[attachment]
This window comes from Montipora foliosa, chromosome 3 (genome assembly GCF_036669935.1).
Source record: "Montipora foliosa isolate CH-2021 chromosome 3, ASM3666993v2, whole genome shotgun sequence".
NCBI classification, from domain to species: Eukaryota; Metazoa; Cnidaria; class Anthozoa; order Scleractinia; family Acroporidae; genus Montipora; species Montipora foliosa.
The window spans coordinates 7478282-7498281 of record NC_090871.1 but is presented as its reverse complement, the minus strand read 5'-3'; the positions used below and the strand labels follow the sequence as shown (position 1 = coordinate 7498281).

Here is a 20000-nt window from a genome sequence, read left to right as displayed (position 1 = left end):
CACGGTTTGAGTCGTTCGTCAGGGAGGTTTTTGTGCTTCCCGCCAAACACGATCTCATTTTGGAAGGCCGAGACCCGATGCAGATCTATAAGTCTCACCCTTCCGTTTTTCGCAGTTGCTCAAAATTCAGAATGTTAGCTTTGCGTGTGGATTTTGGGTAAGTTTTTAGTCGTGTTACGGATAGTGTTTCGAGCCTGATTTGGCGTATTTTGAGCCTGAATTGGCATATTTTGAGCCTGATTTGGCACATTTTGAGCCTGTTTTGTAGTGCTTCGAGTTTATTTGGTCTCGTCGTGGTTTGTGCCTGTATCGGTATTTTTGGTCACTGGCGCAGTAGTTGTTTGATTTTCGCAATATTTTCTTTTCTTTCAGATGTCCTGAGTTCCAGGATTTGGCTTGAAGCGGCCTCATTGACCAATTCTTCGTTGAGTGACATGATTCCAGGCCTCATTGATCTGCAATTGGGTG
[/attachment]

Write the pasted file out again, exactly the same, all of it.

This window comes from Montipora foliosa, chromosome 3 (genome assembly GCF_036669935.1).
Source record: "Montipora foliosa isolate CH-2021 chromosome 3, ASM3666993v2, whole genome shotgun sequence".
NCBI classification, from domain to species: Eukaryota; Metazoa; Cnidaria; class Anthozoa; order Scleractinia; family Acroporidae; genus Montipora; species Montipora foliosa.
The window spans coordinates 7478282-7498281 of record NC_090871.1 but is presented as its reverse complement, the minus strand read 5'-3'; the positions used below and the strand labels follow the sequence as shown (position 1 = coordinate 7498281).

Here is a 20000-nt window from a genome sequence, read left to right as displayed (position 1 = left end):
CACGGTTTGAGTCGTTCGTCAGGGAGGTTTTTGTGCTTCCCGCCAAACACGATCTCATTTTGGAAGGCCGAGACCCGATGCAGATCTATAAGTCTCACCCTTCCGTTTTTCGCAGTTGCTCAAAATTCAGAATGTTAGCTTTGCGTGTGGATTTTGGGTAAGTTTTTAGTCGTGTTACGGATAGTGTTTCGAGCCTGATTTGGCGTATTTTGAGCCTGAATTGGCATATTTTGAGCCTGATTTGGCACATTTTGAGCCTGTTTTGTAGTGCTTCGAGTTTATTTGGTCTCGTCGTGGTTTGTGCCTGTATCGGTATTTTTGGTCACTGGCGCAGTAGTTGTTTGATTTTCGCAATATTTTCTTTTCTTTCAGATGTCCTGAGTTCCAGGATTTGGCTTGAAGCGGCCTCATTGACCAATTCTTCGTTGAGTGACATGATTCCAGGCCTCATTGATCTGCAATTGGGTG